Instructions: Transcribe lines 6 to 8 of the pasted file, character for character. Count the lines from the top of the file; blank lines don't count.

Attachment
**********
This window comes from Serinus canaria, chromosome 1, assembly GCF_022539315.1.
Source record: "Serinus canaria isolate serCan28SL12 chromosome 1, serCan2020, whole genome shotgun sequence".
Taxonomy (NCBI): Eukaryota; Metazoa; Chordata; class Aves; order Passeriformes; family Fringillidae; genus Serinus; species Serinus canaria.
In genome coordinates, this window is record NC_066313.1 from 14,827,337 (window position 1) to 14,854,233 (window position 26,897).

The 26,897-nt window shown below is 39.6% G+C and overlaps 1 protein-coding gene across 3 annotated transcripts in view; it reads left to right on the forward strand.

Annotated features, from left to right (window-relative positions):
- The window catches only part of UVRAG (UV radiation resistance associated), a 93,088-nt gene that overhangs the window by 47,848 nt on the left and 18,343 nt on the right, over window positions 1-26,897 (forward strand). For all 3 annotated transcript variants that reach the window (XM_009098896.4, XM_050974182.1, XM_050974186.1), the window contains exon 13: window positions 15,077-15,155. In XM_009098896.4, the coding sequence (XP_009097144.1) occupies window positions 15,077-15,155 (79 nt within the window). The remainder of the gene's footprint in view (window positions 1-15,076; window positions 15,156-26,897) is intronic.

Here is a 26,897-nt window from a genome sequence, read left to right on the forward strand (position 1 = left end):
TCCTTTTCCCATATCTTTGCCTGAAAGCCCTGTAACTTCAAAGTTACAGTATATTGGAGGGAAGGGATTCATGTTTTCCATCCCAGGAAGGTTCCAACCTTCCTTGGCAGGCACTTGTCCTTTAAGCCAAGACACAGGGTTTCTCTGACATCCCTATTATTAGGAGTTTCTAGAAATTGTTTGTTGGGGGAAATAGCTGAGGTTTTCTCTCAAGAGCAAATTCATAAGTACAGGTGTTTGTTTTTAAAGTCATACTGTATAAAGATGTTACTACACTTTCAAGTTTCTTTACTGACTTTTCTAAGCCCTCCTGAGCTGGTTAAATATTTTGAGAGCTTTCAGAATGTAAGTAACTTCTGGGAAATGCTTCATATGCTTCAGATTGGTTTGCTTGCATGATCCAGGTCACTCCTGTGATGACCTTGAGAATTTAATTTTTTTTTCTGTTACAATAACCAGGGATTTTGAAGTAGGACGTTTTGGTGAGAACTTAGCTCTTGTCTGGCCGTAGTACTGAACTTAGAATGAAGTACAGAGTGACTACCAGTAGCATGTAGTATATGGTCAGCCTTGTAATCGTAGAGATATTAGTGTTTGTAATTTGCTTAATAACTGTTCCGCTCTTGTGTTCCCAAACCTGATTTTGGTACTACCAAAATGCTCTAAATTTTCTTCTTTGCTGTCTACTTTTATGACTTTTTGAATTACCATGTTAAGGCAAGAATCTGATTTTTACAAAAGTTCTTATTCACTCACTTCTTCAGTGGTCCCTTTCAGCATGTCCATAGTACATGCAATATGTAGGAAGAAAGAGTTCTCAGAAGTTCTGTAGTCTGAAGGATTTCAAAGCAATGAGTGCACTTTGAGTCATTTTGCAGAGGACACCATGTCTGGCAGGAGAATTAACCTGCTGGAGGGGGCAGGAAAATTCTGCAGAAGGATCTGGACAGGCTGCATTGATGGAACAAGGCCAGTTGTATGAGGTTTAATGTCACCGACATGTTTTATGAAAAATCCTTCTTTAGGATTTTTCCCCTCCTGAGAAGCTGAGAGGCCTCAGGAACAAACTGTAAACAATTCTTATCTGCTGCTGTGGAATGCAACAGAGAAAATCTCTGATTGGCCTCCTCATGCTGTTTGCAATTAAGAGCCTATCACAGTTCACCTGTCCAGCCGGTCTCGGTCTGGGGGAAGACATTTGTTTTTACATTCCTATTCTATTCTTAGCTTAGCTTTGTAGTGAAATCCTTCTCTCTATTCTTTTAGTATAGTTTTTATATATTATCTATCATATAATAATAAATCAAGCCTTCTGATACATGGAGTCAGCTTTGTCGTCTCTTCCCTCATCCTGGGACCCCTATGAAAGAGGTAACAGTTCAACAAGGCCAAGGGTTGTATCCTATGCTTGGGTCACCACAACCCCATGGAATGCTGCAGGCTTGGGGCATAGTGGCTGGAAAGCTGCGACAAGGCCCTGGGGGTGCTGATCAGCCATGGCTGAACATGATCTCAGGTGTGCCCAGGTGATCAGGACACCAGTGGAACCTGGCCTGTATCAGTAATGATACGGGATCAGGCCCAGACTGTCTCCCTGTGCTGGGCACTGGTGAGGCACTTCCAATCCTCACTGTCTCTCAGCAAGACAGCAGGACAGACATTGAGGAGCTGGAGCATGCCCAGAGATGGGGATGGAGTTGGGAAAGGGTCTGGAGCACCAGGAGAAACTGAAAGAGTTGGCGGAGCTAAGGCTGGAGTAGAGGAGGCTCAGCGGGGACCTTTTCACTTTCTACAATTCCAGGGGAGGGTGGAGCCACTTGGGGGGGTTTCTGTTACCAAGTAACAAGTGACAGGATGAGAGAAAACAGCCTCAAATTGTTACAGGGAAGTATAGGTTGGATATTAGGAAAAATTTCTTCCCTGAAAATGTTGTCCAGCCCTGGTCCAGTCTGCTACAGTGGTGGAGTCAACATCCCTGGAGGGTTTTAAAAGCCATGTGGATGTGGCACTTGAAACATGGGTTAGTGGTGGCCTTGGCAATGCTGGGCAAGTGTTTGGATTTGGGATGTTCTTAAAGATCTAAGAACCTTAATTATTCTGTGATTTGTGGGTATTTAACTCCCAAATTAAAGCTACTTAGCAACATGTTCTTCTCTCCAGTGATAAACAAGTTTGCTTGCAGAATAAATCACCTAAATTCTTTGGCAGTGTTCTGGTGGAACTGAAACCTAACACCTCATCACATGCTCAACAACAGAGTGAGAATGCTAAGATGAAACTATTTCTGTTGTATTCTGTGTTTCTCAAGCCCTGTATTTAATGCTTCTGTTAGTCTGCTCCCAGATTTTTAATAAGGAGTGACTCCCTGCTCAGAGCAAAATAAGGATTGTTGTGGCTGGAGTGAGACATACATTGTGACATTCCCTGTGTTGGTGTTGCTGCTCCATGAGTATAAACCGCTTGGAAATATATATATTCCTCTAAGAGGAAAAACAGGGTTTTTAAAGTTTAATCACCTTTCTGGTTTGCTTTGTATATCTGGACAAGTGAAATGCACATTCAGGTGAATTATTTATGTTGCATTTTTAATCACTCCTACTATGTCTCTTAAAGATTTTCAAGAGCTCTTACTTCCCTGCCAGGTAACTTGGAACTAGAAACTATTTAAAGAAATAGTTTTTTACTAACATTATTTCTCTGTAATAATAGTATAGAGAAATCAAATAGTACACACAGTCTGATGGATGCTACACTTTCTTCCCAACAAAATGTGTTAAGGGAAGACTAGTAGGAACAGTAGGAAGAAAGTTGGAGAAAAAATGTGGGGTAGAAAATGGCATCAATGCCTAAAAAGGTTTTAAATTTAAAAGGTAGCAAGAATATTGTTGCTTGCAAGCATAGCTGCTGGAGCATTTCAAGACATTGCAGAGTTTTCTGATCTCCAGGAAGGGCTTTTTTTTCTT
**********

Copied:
Annotated features, from left to right (window-relative positions):
- The window catches only part of UVRAG (UV radiation resistance associated), a 93,088-nt gene that overhangs the window by 47,848 nt on the left and 18,343 nt on the right, over window positions 1-26,897 (forward strand). For all 3 annotated transcript variants that reach the window (XM_009098896.4, XM_050974182.1, XM_050974186.1), the window contains exon 13: window positions 15,077-15,155. In XM_009098896.4, the coding sequence (XP_009097144.1) occupies window positions 15,077-15,155 (79 nt within the window). The remainder of the gene's footprint in view (window positions 1-15,076; window positions 15,156-26,897) is intronic.

Here is a 26,897-nt window from a genome sequence, read left to right on the forward strand (position 1 = left end):